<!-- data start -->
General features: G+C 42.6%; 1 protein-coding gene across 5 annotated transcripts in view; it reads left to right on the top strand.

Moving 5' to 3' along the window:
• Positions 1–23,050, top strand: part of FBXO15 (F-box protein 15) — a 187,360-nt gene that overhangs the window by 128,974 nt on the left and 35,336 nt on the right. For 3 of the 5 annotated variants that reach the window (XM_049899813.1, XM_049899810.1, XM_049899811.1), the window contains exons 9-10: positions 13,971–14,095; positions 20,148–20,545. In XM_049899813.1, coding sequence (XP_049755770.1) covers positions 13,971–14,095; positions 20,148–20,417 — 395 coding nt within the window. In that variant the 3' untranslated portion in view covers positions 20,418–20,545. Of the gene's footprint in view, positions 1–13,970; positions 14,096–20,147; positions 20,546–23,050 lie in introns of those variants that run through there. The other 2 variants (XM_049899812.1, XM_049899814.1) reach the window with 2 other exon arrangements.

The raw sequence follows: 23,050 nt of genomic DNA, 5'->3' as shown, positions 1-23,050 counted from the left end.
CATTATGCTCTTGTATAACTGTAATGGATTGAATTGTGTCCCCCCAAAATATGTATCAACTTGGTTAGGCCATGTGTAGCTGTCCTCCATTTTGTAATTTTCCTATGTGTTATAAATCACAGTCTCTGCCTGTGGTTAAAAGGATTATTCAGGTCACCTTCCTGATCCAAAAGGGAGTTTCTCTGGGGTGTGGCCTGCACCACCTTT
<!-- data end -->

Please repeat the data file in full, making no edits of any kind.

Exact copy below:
General features: G+C 42.6%; 1 protein-coding gene across 5 annotated transcripts in view; it reads left to right on the top strand.

Moving 5' to 3' along the window:
• Positions 1–23,050, top strand: part of FBXO15 (F-box protein 15) — a 187,360-nt gene that overhangs the window by 128,974 nt on the left and 35,336 nt on the right. For 3 of the 5 annotated variants that reach the window (XM_049899813.1, XM_049899810.1, XM_049899811.1), the window contains exons 9-10: positions 13,971–14,095; positions 20,148–20,545. In XM_049899813.1, coding sequence (XP_049755770.1) covers positions 13,971–14,095; positions 20,148–20,417 — 395 coding nt within the window. In that variant the 3' untranslated portion in view covers positions 20,418–20,545. Of the gene's footprint in view, positions 1–13,970; positions 14,096–20,147; positions 20,546–23,050 lie in introns of those variants that run through there. The other 2 variants (XM_049899812.1, XM_049899814.1) reach the window with 2 other exon arrangements.

The raw sequence follows: 23,050 nt of genomic DNA, 5'->3' as shown, positions 1-23,050 counted from the left end.
CATTATGCTCTTGTATAACTGTAATGGATTGAATTGTGTCCCCCCAAAATATGTATCAACTTGGTTAGGCCATGTGTAGCTGTCCTCCATTTTGTAATTTTCCTATGTGTTATAAATCACAGTCTCTGCCTGTGGTTAAAAGGATTATTCAGGTCACCTTCCTGATCCAAAAGGGAGTTTCTCTGGGGTGTGGCCTGCACCACCTTT